Putting the evidence into perspective, the risk versus benefits in starting medications and co-administration with other drugs needs to be taken into serious consideration. The choice of drug which will provide the best outcome with least side effect should be initiated. In our patient, for instance, the administration of anticoagulant was essential for future stroke prevention due to his underlying AF. As such, we were reluctant to stop his anticoagulation. Furthermore, large trials have proven the safety of NOACs with co administration of multiple drugs [36], which was not fully explored in many NeuroAid trials. Therefore, we decided to stop NeuroAid II while maintaining the anticoagulation.

The cessation of NeuroAid II showed a dramatic improvement in the liver function with normalization within 2 weeks of stopping the drug. What’s more, the NOAC was successful in preventing the recurrence of stroke and with rehabilitation on board, he was able to ambulate with a walking aid and resume his activity of daily activities with minimal assistance. This was an important outcome for him and his family to achieve, as it improved his quality of life and reduced his dependency. Since the studies on the efficacy of NeuroAid II was not proven to be affective beyond the period of 3 months, it was discontinued indefinitely for our patient.

Most simple liver cysts are benign and present with a picture of cholestasis [37]. Although the size of the liver cyst was big, the CT of the abdomen did not show any evidence of biliary tree obstruction nor did the blood parameters show any evidence of cholestasis. Nonetheless, there is a possibility of the liver cyst causing the transaminitis. In this context, a follow-up imaging of the abdomen was crucial to establish this effect. Unfortunately, we were unable to proceed with a repeat imaging as the patient declined further follow-up as he remained asymptomatic and due to logistics issues. However, due to the temporal relationship on initiating and stopping the Neuroaid II in causing and resolution of transaminitis, we could not confidently rule out the association of NeuroAid II especially in combination with other drugs causing the derangement in liver enzymes.

The hepatotoxicity side effects of TCM has been widely reported, although its causative mechanism and underlying pathophysiology is difficult to determine [38, 39]. This is due to the fact that these TCMs are manufactured as a combination of several herbal compounds, thus pointing to a particular compound that may cause harmful effects remains a challenge [40, 41]. Furthermore, these harmful side effects are magnified by patients’ factors, such as older age group, more severe stroke and polypharmacy that may worsen the hepatotoxicity.

The strengths of this case report are the new finding of hepatotoxicity of an anticoagulant with NeuroAid II and its strong temporal relation between the resolution of transaminitis with the cessation of the drug. This is important as anticoagulant is the mainstay treatment for cardioembolic stroke. However, the strength of evidence is limited as this is a single case report reporting such association.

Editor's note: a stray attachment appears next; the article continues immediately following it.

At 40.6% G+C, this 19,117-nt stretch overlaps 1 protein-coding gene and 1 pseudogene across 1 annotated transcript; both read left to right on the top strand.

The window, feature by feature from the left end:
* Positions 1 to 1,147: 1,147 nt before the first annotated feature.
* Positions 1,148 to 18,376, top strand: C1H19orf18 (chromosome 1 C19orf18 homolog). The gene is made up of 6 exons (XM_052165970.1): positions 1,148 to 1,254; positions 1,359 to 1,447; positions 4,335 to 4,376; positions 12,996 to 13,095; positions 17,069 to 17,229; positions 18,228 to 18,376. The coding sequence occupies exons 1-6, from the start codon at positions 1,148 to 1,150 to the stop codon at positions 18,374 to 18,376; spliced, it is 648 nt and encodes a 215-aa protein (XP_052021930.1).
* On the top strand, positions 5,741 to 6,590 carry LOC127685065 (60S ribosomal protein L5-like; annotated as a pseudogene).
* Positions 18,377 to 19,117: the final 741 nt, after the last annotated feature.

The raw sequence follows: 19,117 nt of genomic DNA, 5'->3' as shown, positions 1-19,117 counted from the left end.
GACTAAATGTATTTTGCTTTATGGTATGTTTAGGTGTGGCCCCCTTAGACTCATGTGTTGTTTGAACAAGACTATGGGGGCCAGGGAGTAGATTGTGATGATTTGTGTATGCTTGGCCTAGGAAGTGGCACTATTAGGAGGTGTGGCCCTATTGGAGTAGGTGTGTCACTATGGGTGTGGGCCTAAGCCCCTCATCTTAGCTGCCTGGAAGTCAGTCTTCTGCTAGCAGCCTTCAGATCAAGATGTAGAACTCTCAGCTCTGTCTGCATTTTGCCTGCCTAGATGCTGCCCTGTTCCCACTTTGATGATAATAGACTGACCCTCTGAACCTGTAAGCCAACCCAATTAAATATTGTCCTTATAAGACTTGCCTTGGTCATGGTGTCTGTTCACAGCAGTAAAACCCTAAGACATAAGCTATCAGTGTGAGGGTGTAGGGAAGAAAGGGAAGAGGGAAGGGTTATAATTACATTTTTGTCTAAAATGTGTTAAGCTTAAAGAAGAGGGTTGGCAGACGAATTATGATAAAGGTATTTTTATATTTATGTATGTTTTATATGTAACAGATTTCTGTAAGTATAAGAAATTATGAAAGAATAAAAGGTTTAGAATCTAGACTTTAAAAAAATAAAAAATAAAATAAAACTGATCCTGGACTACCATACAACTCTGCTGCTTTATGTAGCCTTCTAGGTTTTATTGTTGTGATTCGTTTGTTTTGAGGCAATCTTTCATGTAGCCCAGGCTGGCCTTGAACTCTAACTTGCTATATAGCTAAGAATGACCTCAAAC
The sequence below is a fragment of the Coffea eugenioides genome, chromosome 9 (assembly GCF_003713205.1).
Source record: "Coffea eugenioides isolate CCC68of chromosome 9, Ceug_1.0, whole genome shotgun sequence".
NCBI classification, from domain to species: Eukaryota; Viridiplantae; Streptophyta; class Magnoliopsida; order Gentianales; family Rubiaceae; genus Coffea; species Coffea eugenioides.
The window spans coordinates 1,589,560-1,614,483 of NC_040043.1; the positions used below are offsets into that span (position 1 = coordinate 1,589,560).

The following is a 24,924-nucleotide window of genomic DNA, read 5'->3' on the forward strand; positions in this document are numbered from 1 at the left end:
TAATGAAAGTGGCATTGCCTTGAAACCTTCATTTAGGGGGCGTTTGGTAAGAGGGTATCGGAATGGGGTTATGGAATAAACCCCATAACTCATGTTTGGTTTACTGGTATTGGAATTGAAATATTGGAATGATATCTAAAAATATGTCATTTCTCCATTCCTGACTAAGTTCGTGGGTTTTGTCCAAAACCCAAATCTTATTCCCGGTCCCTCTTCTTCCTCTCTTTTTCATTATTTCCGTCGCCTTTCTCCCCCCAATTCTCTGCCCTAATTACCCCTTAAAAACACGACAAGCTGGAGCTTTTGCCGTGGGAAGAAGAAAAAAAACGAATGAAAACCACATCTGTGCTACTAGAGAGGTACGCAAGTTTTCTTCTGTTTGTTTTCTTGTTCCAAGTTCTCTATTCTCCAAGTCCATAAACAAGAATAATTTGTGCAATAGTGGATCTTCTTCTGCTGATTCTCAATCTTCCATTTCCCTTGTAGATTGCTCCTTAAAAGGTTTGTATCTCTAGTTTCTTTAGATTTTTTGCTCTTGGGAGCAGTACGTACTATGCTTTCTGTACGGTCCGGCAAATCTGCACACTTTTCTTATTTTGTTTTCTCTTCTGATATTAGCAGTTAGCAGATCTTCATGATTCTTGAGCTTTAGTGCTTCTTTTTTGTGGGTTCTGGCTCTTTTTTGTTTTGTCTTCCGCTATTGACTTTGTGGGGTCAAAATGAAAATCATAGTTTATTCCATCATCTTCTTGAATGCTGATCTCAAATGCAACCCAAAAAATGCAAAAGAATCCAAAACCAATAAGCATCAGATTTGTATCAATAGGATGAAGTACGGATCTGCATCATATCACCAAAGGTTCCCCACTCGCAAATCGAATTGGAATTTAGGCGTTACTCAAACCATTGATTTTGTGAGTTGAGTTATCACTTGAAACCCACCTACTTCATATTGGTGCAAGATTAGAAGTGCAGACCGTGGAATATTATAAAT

In conclusion, treating stroke in the elderly age group remains a great challenge. Due to higher risk factors and comorbidities, this subgroup is more prone to receive multiple medication for underlying illnesses. The risk of polypharmacy is thus amplified in this population. This case highlights the potential harmful effect of administering NeuroAid with an anticoagulant or polypharmacy and the importance of routine follow-up and blood monitoring in the elderly patients with stroke.

Availability of data and materials

The data sets supporting the conclusions of this article are included within the article.



Middle cerebral artery


Brain derived neurotrophic factor


Traditional Chinese Medication


National Institute of Health Stroke Scale




Atrial fibrillation


Magnetic resonance imaging


Magnetic resonance angiography


White cell count


Total serum bilirubin


Alanine aminotransferase


Aspartate transaminase


C-reactive protein


Acute kidney injury




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We would like to thank the Director of Hospital Pengajar Universiti Putra Malaysia for encouraging and allowing the production of this case report.


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AHK, WCL and JB was involved in the literature search as well as obtaining consent. AM and FA was involved in the layout and writing of manuscript as well as obtaining clinical information. MSF was involved in the acquisition of the radiographical images. FKH, WA, LA and HB were involved in critical analysis of the manuscript as well as formatting and editing the manuscript. All authors read and approved the final manuscript.

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Correspondence to Anna Misya’il Abdul Rashid.

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Abdul Rashid, A.M., Md Noh, M.S.F., Yusof Khan, A.H.K. et al. NeuroAid II (MLC901) and polypharmacy in stroke and the risk of hepatotoxicity: a case report. Egypt J Neurol Psychiatry Neurosurg 57, 151 (2021).

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  • Stroke
  • Chinese traditional medication
  • Hepatotoxicity
  • NeuroAid II
  • Elderly